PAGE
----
How to Make a Soap-Based Patch Lubricant
After a number of experiments I found that pure oil soap is a very efficient (and cheap) patch lubricant for
muzzleloaders. Here is how I make it.
Vegetable oil (canola, soya, olive, or similar)
Potassium hydroxide pellets
Deionized, distilled, or rain water
Lab beaker (borosilicate glass or stainless steel)
Lab stirrer (propeller type, no magnetic stirrer!)
Hot-air oven or baking oven
Stainless-steel or plastic spatula
Personal Protective equipment (safety glasses, rubber gloves, lab coat, etc.)
Before you start, keep in mind that potassium hydroxide and its solution is highly corrosive to skin and eyes. Read the Material Safety Data Sheet first! Use personal protective equipment! Do not use aluminium containers since they will corrode rapidly. I have run this reaction many times without any problems. Since what other people are doing is beyond my control, I do not assume responsibility and expressly disclaim liability for loss, damage, or injuries resulting from unqualified or sloppy working practice.
Vegetable oils are predominantly composed of triglycerides of C16-C18 fatty acids (mostly unsaturated) and have a saponification value of approx. 185-195 mg KOH / g. This means you need approx. 190 g of pure potassium hydroxide (or 380 g of the 50% solution) to turn 1 kg of oil into soap. I use only 185 g KOH (370 g of the 50% solution) per kg oil to avoid an excess of KOH. A soap thus obtained is less irritating to skin and eyes than one with a higher alkalinity.
Dissolve 50 parts (by weight) of potassium hydroxide (KOH) in 50 parts of deionized water with stirring. Caution! The mixture will get hot while the potassium hydroxide dissolves. Beware of possible boiling retardation! Do not breathe the fumes released by the hot solution! Observe that commercially available potassium hydroxide (lab grade preferred) may contain a few percents of water. The KOH content should be noted on the label (85-90 weight-% in most cases). If, for example, the product contains 90% active material, you have to dissolve 55.6 parts of it in 44.4 parts of water to obtain a 50% solution. Keep the solution in a closed container (preferably polyethylene) since KOH readily absorbs CO2 from the air and forms potassium carbonate which is not reactive enough for our purpose.
Weigh 500 g of vegetable oil into a beaker, warm it up to approx. 50°C (122 F), and slowly add 185 g of the 50% KOH solution with vigorous stirring. At first, the mixture has the appearance of an amber-colored emulsion. As the reaction progresses, the viscosity of the mixture rises gradually. At some point, the product stops flowing and assumes the consistency of a paste. This might take up to half an hour. Now, remove the stirrer and work the paste with a spatula for a few minutes. Then, cover the reaction vessel with a lid and put it into a hot-air (baking) oven. Set the temperature at 80°C (176 F) and let the mixture "mature" for about 6 hours. During this post-reaction, the paste becomes more transparent. A sample of the final product should be clearly soluble in deionized water (1-2 % concentration). If you observe oil droplets, the saponification is not complete yet or you have not added enough KOH. Do not use tap water for this test since the solution will become turbid due to the formation of insoluble calcium and magnesium soaps. The saponification reaction will not run smoothly in the presence of too much water, for example when using a more diluted KOH solution.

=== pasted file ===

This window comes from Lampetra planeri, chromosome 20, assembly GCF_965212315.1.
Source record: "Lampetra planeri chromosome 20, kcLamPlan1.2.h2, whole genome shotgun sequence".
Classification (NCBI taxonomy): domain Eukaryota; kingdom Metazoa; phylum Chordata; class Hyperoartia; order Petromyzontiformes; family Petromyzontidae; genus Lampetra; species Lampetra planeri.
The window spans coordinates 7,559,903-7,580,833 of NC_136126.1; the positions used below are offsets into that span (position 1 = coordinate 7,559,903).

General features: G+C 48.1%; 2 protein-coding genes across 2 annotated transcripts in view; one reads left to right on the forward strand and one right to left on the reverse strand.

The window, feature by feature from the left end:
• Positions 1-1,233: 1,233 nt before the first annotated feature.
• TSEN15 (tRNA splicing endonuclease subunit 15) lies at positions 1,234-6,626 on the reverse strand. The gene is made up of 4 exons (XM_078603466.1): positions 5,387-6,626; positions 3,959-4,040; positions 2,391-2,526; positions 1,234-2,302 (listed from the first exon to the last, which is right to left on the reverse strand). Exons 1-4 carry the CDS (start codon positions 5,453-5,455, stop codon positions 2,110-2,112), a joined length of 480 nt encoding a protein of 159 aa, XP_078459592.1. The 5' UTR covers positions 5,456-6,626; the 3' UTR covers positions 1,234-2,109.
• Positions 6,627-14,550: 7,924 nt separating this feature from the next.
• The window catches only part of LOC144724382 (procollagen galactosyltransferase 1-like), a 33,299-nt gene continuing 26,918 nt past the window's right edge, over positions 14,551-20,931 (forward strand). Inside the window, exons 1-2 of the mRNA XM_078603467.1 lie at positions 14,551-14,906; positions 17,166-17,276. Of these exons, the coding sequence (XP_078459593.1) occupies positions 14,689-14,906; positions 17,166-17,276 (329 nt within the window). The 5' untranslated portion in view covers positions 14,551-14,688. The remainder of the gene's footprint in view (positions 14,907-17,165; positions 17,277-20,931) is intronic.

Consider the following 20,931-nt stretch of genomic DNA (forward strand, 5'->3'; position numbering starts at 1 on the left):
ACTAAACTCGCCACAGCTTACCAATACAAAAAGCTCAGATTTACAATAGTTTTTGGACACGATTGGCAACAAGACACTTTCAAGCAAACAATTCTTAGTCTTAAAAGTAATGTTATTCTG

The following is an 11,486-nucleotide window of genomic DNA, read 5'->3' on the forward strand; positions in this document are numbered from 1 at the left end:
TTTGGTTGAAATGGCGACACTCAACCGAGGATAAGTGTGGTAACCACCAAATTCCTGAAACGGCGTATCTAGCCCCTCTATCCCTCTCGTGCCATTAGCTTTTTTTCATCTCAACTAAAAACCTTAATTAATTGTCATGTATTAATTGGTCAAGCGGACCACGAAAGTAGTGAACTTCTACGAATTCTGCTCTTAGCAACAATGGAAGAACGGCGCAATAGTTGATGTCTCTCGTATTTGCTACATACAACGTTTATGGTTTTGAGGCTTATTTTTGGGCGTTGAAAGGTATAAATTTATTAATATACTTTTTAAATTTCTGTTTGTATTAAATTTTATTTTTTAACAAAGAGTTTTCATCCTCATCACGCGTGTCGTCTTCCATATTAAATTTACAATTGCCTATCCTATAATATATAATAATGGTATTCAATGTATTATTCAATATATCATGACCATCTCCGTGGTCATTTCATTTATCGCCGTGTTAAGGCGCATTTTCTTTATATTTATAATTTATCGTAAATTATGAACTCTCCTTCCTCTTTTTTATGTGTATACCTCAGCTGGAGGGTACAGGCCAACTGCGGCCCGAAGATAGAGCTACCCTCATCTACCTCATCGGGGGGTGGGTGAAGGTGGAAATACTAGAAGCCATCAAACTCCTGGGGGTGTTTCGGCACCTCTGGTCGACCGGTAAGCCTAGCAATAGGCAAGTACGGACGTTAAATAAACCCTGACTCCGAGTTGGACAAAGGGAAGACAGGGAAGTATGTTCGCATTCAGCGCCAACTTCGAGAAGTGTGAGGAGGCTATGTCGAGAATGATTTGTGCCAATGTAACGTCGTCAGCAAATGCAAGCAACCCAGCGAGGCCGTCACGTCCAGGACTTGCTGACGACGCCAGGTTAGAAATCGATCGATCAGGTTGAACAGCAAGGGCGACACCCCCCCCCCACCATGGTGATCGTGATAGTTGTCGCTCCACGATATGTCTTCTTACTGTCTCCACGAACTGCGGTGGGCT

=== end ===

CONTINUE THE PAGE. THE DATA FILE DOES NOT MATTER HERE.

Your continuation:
The reaction product is a mixture of potassium soaps, glycerol, and water. It may further contain small portions of mono and diglycerides, particularly when a substoichiometric amount of KOH has been used. It is the classic oil soap which found wide-spread use as a universal household cleaner in the days our (great)grandmothers.
I make my patch lubricant by dissolving 1 part of the soap paste thus obtained in 4 parts of warm (50°C) deionized water. This requires continuous stirring and may take a while. The final product is an almost clear, yellowish liquid. It is non-corrosive to steel and has excellent lubricating properties. It also makes an excellent bore cleaner for black-powder guns when diluted with more deionized water.
This is a refined version of my earlier corrosion test. Instead of immersing a steel sample in the lubricant, I soak a cotton patch with the lubricant, put it on a flat piece of carbon steel (degreased with acetone), and weigh it down with a lead ball (see photo). I further cover the samples with a glass jar in order to prevent a rapid evaporation of the water portion of the lubricant. This test assembly simulates the conditions in a barrel loaded with patch and ball. After 24 hours, I remove ball and patch and examine the steel surface for signs of corrosion. A patch lubricant failing this test (such as for example saliva) is not fit for use in my opinion.
There are liquid, ready-to-use "oil soaps" on the market. These are pre-diluted with water and may contain a number of additives, for example complexing agents (EDTA, phosphates), to make them usable with hard water (contains calcium and magnesium salts). I have used a few local products successfully but do not know how products sold in other countries perform. Check for yourself. Don't forget a corrosion test!
Will be continued...